posted by admin on Jun 7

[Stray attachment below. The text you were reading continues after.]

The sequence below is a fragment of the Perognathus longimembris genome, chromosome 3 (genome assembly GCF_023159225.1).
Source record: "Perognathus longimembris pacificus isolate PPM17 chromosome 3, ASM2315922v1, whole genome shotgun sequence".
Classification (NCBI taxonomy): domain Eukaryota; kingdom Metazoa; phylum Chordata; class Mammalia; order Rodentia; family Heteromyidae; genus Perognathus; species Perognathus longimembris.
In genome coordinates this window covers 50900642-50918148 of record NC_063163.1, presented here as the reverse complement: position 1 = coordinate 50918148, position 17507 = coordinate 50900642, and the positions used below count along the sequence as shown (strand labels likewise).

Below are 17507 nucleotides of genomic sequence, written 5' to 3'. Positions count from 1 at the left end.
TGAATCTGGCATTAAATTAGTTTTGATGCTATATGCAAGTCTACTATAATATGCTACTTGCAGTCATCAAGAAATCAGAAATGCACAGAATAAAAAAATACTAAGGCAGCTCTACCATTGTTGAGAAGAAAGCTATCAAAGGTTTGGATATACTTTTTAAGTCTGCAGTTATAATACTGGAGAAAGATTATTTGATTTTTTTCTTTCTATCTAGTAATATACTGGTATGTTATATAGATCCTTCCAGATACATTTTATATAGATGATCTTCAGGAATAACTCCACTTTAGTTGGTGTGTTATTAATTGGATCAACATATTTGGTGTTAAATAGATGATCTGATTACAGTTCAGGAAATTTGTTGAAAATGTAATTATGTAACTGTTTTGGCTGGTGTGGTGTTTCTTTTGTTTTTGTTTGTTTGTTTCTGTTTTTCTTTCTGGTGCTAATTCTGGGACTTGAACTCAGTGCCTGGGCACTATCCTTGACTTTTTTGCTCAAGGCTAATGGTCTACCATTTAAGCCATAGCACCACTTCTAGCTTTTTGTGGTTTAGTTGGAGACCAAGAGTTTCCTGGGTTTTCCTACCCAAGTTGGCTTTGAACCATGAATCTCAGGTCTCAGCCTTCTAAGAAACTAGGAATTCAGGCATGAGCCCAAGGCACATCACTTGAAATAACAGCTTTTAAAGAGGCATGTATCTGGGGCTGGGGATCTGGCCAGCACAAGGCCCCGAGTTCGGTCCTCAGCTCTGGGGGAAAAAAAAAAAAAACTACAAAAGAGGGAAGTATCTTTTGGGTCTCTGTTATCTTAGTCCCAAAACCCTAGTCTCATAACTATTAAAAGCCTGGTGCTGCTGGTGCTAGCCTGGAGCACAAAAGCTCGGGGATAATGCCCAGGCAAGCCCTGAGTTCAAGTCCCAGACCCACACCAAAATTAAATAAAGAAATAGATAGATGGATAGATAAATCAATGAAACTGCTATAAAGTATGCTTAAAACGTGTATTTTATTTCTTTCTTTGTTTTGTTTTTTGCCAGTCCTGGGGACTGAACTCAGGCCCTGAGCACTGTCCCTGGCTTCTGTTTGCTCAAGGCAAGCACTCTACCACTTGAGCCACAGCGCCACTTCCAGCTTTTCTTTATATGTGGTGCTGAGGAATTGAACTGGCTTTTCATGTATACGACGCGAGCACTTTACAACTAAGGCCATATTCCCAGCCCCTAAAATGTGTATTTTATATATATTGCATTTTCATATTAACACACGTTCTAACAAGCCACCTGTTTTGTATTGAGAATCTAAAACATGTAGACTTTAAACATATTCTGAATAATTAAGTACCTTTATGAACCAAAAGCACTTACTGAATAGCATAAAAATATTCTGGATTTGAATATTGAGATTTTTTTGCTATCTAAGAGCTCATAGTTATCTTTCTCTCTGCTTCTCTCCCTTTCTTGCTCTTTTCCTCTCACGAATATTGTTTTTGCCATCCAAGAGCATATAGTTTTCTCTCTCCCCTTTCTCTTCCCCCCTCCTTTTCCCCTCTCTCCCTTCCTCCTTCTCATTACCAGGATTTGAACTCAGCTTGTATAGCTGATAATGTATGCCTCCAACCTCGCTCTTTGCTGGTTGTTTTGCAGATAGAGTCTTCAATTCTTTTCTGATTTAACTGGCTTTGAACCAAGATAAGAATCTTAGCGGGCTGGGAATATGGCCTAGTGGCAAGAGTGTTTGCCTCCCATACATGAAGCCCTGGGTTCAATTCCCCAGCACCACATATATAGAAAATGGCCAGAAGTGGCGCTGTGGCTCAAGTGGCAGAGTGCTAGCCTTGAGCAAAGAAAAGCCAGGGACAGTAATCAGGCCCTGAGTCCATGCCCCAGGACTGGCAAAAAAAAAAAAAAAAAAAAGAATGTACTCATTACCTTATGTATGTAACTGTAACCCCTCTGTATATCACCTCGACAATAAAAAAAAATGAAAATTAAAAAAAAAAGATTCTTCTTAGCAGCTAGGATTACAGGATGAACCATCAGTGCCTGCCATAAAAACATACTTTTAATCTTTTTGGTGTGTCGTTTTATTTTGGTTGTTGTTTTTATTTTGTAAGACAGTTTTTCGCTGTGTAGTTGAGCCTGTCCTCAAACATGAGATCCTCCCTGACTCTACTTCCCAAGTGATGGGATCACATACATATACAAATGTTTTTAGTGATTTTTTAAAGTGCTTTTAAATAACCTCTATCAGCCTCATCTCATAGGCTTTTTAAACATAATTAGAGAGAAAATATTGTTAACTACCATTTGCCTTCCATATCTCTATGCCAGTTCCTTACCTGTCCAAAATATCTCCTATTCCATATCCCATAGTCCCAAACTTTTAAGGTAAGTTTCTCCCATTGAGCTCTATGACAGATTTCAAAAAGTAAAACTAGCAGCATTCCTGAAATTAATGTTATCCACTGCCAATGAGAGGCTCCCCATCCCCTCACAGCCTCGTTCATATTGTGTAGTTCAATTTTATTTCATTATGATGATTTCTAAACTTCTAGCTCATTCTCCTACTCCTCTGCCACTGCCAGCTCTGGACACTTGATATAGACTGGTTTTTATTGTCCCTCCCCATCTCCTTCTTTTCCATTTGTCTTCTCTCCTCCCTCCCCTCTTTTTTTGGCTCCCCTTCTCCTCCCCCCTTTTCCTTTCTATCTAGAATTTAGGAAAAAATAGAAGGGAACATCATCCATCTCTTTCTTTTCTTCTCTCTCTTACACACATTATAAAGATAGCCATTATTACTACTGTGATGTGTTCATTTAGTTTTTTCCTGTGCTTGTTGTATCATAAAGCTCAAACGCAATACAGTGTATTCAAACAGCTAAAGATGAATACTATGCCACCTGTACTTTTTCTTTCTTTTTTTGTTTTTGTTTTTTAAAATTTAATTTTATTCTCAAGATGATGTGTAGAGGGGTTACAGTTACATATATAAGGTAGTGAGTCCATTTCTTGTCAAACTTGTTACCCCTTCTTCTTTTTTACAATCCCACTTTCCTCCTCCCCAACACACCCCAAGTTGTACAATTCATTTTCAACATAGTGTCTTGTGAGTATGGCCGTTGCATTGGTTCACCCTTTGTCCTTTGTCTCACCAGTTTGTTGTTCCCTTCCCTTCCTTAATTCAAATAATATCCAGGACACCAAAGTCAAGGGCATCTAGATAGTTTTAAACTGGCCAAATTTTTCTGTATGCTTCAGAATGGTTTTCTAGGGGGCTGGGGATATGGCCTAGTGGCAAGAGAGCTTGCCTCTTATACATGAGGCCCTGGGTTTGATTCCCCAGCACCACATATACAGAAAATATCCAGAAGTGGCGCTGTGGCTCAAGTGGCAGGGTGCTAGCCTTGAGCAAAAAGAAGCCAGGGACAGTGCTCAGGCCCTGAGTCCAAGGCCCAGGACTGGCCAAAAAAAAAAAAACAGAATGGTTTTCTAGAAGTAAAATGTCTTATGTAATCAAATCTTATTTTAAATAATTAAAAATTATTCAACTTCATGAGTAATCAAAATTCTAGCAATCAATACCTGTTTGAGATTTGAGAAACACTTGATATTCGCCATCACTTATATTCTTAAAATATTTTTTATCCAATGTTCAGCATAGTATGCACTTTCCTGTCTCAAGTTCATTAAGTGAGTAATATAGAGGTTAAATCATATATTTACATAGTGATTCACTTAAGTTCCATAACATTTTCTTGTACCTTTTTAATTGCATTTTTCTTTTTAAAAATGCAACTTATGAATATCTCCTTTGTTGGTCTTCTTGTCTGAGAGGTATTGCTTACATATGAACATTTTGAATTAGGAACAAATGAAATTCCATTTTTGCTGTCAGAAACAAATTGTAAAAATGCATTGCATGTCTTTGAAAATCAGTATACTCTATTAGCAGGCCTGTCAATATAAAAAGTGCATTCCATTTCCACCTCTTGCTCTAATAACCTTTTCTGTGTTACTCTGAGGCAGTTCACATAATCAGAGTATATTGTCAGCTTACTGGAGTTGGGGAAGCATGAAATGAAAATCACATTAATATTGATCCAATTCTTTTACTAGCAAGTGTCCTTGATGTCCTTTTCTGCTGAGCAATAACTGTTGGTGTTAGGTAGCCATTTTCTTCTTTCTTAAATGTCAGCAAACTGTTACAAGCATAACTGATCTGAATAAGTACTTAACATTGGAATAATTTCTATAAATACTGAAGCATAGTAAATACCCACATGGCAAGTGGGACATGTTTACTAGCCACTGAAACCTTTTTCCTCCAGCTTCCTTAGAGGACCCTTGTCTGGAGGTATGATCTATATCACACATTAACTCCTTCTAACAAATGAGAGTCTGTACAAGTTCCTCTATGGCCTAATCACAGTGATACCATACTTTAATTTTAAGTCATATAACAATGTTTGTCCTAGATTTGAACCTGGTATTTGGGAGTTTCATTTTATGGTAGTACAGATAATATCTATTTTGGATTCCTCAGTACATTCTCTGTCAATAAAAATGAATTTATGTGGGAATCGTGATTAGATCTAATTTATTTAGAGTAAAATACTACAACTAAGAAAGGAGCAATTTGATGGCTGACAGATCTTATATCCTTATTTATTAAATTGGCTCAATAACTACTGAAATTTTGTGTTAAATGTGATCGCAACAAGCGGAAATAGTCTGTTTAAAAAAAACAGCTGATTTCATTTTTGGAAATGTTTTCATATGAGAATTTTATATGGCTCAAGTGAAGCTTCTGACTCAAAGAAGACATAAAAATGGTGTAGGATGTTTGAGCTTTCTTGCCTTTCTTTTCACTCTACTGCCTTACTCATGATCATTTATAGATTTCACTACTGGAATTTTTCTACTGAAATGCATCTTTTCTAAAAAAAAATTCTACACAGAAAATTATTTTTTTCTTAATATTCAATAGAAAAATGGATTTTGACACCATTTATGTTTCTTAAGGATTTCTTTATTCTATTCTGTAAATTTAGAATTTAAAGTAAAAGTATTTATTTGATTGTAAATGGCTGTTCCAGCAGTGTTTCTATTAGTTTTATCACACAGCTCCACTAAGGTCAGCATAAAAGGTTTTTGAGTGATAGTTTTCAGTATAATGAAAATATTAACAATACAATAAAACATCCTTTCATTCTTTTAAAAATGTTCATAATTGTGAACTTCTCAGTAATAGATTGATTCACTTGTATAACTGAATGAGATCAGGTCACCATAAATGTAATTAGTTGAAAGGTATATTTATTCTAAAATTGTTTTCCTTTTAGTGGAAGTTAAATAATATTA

ADHD can play a very detrimental role in a child’s ability to make and keep friends. And as ADHD children grow older, the situation becomes even more complicated.All very young children are impulsive and active, so in nursery school there is less reflection regarding others who behave differently. But in elementary school, children begin to observe and compare each other. The normal child is better able to delay gratification, to delay impulse, to sit and listen, and to model his behavior according to group norms. But in a child with ADHD, those abilities are impaired on many different levels. They may be more hyperactive than the other children and unable to delay their response to stimuli. This may mean talking too much, not completing classroom assignments, and running around rather than sitting still.In addition, ADHD children of school age are not as well equipped to make interpersonal judgments. They don’t understand what’s transpiring emotionally in others or how to read the expressions in other people’s faces. Consequently, they have to work much harder than normal youngsters to evaluate what’s going on socially and to find their own place in it. This can be a serious struggle because they already have so many other problems. They can’t concentrate, they’re easily distracted, and nothing they do seems right. It’s a tremendous uphill battle for many of these children.By the first grade, children start to observe and make comments about each other. They notice right away that an ADHD child’s behavior is different, and they react to him. They may not want to play with him, for example, or they may call him names, which only compounds the situation by lowering his self-esteem even further.We know that ADHD children have a great amount of trouble tolerating uncomfortable internal emotions because, as infants, they didn’t have the learning experiences that teach them how to cope. They don’t know how to find significant people within the environment to help them cope either. Consequently, the only thing they can do is react in the same way as the screaming infant does. They may throw screaming tantrums, be overtly aggressive, pick fights, and even lose control of their urine or bowels.This was a problem of Peter’s. His severe encopresis recurred at times of stress even as he grew older and advanced through grade school, causing him enormous humiliation among his peers. This was an older child’s version of the uncontrolled bodily outbursts he had as an infant.Once school-age children develop the most telling symptoms of ADHD, they may become social pariahs. Classmates refuse to play with them and often tease them unmercifully because of their strange behavior. Not surprisingly, this can severely hamper any possibility of academic success, which is already difficult for the ADHD child.*23\173\2*

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